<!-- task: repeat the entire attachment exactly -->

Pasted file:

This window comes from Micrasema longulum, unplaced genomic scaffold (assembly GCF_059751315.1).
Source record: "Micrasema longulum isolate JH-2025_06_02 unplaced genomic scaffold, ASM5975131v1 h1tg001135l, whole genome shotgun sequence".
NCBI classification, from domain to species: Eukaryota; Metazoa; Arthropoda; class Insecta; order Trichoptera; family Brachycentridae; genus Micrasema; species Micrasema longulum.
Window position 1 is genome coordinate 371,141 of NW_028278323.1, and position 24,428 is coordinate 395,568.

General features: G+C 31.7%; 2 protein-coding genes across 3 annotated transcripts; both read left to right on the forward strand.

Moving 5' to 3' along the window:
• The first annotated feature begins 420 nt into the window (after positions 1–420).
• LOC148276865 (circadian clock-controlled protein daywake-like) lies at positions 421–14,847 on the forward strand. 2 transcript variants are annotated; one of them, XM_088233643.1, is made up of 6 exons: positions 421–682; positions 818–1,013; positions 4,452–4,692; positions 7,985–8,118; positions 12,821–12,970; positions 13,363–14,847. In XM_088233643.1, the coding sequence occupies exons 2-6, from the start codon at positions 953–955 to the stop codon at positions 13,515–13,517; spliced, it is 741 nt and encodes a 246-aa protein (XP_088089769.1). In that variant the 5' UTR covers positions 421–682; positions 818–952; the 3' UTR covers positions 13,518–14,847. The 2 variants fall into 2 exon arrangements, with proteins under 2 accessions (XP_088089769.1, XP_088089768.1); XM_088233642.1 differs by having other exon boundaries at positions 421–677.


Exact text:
This window comes from Micrasema longulum, unplaced genomic scaffold (assembly GCF_059751315.1).
Source record: "Micrasema longulum isolate JH-2025_06_02 unplaced genomic scaffold, ASM5975131v1 h1tg001135l, whole genome shotgun sequence".
NCBI classification, from domain to species: Eukaryota; Metazoa; Arthropoda; class Insecta; order Trichoptera; family Brachycentridae; genus Micrasema; species Micrasema longulum.
Window position 1 is genome coordinate 371,141 of NW_028278323.1, and position 24,428 is coordinate 395,568.

General features: G+C 31.7%; 2 protein-coding genes across 3 annotated transcripts; both read left to right on the forward strand.

Moving 5' to 3' along the window:
• The first annotated feature begins 420 nt into the window (after positions 1–420).
• LOC148276865 (circadian clock-controlled protein daywake-like) lies at positions 421–14,847 on the forward strand. 2 transcript variants are annotated; one of them, XM_088233643.1, is made up of 6 exons: positions 421–682; positions 818–1,013; positions 4,452–4,692; positions 7,985–8,118; positions 12,821–12,970; positions 13,363–14,847. In XM_088233643.1, the coding sequence occupies exons 2-6, from the start codon at positions 953–955 to the stop codon at positions 13,515–13,517; spliced, it is 741 nt and encodes a 246-aa protein (XP_088089769.1). In that variant the 5' UTR covers positions 421–682; positions 818–952; the 3' UTR covers positions 13,518–14,847. The 2 variants fall into 2 exon arrangements, with proteins under 2 accessions (XP_088089769.1, XP_088089768.1); XM_088233642.1 differs by having other exon boundaries at positions 421–677.